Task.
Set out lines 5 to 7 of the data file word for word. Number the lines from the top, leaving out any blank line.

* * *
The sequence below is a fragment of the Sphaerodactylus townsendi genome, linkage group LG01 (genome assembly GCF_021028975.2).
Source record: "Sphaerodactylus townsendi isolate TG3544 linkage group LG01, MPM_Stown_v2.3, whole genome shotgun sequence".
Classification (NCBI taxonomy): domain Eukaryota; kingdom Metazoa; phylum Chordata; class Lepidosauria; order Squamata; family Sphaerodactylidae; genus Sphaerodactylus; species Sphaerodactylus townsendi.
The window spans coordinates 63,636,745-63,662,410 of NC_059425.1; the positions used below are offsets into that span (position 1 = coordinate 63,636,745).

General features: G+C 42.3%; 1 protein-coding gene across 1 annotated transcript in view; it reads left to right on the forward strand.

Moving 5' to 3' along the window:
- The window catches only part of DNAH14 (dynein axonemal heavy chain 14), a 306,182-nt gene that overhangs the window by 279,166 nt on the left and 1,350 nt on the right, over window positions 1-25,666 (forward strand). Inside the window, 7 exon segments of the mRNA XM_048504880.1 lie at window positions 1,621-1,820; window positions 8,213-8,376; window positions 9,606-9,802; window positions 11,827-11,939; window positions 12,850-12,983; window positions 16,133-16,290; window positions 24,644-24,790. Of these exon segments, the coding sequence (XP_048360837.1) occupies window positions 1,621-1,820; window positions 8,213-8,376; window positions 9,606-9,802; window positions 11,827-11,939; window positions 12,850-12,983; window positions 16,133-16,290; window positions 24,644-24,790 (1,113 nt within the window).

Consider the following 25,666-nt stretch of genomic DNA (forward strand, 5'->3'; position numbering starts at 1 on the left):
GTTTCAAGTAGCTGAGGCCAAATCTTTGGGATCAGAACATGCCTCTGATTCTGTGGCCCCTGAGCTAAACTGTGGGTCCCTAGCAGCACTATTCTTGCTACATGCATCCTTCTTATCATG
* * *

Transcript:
General features: G+C 42.3%; 1 protein-coding gene across 1 annotated transcript in view; it reads left to right on the forward strand.

Moving 5' to 3' along the window:
- The window catches only part of DNAH14 (dynein axonemal heavy chain 14), a 306,182-nt gene that overhangs the window by 279,166 nt on the left and 1,350 nt on the right, over window positions 1-25,666 (forward strand). Inside the window, 7 exon segments of the mRNA XM_048504880.1 lie at window positions 1,621-1,820; window positions 8,213-8,376; window positions 9,606-9,802; window positions 11,827-11,939; window positions 12,850-12,983; window positions 16,133-16,290; window positions 24,644-24,790. Of these exon segments, the coding sequence (XP_048360837.1) occupies window positions 1,621-1,820; window positions 8,213-8,376; window positions 9,606-9,802; window positions 11,827-11,939; window positions 12,850-12,983; window positions 16,133-16,290; window positions 24,644-24,790 (1,113 nt within the window).